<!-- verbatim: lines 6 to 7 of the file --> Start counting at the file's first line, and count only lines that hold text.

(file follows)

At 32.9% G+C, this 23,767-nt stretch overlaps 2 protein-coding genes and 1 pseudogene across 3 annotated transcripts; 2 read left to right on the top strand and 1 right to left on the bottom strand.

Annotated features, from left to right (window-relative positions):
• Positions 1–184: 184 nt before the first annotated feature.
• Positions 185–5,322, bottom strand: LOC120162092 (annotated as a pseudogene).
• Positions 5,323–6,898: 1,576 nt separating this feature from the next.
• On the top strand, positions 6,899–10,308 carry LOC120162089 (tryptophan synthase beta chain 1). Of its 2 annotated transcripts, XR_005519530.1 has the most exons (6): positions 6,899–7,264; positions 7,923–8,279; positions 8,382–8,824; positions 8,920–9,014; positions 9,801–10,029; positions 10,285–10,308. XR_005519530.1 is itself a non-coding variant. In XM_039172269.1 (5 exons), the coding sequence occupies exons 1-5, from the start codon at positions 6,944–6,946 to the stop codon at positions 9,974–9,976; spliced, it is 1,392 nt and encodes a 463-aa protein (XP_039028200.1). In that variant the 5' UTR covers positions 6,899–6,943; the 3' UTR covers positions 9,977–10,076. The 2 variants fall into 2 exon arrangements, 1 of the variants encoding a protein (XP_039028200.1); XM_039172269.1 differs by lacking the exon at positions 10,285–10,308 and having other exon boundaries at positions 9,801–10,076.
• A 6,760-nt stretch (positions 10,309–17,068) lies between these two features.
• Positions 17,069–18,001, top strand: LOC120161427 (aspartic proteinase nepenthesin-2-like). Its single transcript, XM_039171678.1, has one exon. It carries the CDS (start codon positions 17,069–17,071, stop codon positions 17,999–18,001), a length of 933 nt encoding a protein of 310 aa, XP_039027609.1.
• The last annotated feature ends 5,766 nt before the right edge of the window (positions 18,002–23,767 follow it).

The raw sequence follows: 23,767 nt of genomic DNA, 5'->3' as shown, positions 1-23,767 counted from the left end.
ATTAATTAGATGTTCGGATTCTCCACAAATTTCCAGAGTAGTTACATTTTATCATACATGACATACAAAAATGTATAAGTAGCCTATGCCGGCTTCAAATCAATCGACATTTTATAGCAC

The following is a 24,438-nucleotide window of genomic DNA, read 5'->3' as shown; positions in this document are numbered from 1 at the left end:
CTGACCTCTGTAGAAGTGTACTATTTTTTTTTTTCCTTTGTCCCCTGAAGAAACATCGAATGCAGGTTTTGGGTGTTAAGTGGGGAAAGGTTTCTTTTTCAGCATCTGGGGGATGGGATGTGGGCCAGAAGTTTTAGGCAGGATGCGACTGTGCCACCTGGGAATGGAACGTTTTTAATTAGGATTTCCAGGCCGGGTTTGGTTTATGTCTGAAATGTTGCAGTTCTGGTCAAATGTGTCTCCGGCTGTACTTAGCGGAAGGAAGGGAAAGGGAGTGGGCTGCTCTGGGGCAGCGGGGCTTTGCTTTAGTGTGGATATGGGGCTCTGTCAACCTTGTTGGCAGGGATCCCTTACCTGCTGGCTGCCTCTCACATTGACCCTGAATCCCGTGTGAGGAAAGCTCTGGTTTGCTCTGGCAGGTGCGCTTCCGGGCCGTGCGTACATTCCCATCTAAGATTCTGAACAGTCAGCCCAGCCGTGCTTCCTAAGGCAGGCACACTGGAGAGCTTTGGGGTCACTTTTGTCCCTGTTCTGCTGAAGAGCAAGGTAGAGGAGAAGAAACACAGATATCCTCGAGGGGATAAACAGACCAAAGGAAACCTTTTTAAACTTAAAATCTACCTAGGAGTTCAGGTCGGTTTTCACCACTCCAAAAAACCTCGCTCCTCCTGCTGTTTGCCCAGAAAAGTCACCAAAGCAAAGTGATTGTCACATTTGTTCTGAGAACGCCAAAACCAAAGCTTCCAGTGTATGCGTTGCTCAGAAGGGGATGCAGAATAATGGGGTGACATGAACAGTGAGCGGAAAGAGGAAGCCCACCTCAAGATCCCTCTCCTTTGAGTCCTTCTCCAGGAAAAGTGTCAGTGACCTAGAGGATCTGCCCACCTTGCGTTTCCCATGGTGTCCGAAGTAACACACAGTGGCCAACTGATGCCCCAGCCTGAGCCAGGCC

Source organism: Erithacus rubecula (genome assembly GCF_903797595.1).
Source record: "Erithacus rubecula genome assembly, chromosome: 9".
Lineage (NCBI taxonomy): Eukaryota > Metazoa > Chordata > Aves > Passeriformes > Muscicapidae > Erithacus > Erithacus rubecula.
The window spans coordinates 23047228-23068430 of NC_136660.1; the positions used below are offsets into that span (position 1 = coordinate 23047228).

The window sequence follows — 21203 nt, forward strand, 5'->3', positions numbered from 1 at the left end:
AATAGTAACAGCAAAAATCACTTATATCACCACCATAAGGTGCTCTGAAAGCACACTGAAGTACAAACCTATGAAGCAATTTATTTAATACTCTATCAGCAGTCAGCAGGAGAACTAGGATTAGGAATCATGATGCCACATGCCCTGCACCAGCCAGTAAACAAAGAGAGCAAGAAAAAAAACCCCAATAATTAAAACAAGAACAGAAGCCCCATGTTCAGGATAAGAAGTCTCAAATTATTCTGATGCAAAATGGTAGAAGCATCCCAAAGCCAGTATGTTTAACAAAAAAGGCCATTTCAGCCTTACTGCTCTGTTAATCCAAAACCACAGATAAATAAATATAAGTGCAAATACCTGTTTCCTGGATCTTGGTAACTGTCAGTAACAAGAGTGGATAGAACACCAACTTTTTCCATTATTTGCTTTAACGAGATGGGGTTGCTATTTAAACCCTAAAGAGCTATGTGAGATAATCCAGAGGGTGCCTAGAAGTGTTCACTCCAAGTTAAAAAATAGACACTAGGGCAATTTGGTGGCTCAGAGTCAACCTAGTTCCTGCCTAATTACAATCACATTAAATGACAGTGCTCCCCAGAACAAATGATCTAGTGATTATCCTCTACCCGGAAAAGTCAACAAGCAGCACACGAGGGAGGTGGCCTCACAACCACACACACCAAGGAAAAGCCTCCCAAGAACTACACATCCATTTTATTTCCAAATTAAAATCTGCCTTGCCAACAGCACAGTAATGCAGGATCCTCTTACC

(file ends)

• On the top strand, positions 6,899–10,308 carry LOC120162089 (tryptophan synthase beta chain 1). Of its 2 annotated transcripts, XR_005519530.1 has the most exons (6): positions 6,899–7,264; positions 7,923–8,279; positions 8,382–8,824; positions 8,920–9,014; positions 9,801–10,029; positions 10,285–10,308. XR_005519530.1 is itself a non-coding variant. In XM_039172269.1 (5 exons), the coding sequence occupies exons 1-5, from the start codon at positions 6,944–6,946 to the stop codon at positions 9,974–9,976; spliced, it is 1,392 nt and encodes a 463-aa protein (XP_039028200.1). In that variant the 5' UTR covers positions 6,899–6,943; the 3' UTR covers positions 9,977–10,076. The 2 variants fall into 2 exon arrangements, 1 of the variants encoding a protein (XP_039028200.1); XM_039172269.1 differs by lacking the exon at positions 10,285–10,308 and having other exon boundaries at positions 9,801–10,076.
• A 6,760-nt stretch (positions 10,309–17,068) lies between these two features.